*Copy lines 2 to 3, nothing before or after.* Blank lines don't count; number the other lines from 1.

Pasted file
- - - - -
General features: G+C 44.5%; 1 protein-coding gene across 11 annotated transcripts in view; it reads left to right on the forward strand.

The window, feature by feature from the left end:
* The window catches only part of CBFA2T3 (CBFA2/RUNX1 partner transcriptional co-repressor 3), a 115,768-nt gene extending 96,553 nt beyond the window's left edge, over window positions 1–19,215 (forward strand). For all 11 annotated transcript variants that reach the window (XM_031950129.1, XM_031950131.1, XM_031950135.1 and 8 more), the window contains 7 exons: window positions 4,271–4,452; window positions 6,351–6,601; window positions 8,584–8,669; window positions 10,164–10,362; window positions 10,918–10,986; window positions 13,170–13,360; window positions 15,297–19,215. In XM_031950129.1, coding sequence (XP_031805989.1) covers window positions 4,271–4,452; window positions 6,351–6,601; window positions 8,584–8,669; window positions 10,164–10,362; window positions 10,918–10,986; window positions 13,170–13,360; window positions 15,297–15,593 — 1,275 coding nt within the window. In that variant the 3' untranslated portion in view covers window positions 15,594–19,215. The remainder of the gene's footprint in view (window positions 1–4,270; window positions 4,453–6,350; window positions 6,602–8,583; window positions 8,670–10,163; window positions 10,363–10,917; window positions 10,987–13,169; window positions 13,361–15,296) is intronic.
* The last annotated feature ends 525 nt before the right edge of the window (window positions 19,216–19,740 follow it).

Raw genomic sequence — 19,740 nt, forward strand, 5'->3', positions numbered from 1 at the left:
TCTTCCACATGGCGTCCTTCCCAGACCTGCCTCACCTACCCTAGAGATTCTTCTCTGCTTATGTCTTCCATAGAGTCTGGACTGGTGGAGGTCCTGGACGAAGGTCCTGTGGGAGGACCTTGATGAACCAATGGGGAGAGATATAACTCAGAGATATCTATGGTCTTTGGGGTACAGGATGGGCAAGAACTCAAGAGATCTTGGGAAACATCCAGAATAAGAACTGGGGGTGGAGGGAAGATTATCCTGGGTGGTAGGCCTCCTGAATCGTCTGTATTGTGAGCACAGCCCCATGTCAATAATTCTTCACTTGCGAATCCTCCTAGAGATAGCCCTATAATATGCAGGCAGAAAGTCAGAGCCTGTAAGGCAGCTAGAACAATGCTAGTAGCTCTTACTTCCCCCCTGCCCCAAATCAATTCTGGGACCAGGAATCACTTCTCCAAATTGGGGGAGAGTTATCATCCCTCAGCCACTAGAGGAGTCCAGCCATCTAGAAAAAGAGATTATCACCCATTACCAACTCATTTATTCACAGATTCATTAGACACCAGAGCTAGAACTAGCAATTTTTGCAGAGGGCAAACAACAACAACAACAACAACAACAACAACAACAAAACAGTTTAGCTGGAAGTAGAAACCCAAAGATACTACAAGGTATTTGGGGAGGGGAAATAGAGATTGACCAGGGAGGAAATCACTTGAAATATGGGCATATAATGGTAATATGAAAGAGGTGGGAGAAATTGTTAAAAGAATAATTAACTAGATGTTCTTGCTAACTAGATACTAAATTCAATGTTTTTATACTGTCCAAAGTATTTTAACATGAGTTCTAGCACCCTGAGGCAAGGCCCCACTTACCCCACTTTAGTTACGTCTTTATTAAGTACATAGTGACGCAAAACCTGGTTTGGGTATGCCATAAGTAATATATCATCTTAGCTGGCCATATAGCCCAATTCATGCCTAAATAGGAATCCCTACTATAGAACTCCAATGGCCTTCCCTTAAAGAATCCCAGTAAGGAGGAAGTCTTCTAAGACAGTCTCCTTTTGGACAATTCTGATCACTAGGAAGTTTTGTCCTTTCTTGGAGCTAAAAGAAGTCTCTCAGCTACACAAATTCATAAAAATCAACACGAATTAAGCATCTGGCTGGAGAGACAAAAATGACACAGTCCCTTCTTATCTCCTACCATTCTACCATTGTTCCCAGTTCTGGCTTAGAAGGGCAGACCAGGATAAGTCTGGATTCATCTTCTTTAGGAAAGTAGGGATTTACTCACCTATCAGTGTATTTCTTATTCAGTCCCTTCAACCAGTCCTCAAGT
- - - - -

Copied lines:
The window, feature by feature from the left end:
* The window catches only part of CBFA2T3 (CBFA2/RUNX1 partner transcriptional co-repressor 3), a 115,768-nt gene extending 96,553 nt beyond the window's left edge, over window positions 1–19,215 (forward strand). For all 11 annotated transcript variants that reach the window (XM_031950129.1, XM_031950131.1, XM_031950135.1 and 8 more), the window contains 7 exons: window positions 4,271–4,452; window positions 6,351–6,601; window positions 8,584–8,669; window positions 10,164–10,362; window positions 10,918–10,986; window positions 13,170–13,360; window positions 15,297–19,215. In XM_031950129.1, coding sequence (XP_031805989.1) covers window positions 4,271–4,452; window positions 6,351–6,601; window positions 8,584–8,669; window positions 10,164–10,362; window positions 10,918–10,986; window positions 13,170–13,360; window positions 15,297–15,593 — 1,275 coding nt within the window. In that variant the 3' untranslated portion in view covers window positions 15,594–19,215. The remainder of the gene's footprint in view (window positions 1–4,270; window positions 4,453–6,350; window positions 6,602–8,583; window positions 8,670–10,163; window positions 10,363–10,917; window positions 10,987–13,169; window positions 13,361–15,296) is intronic.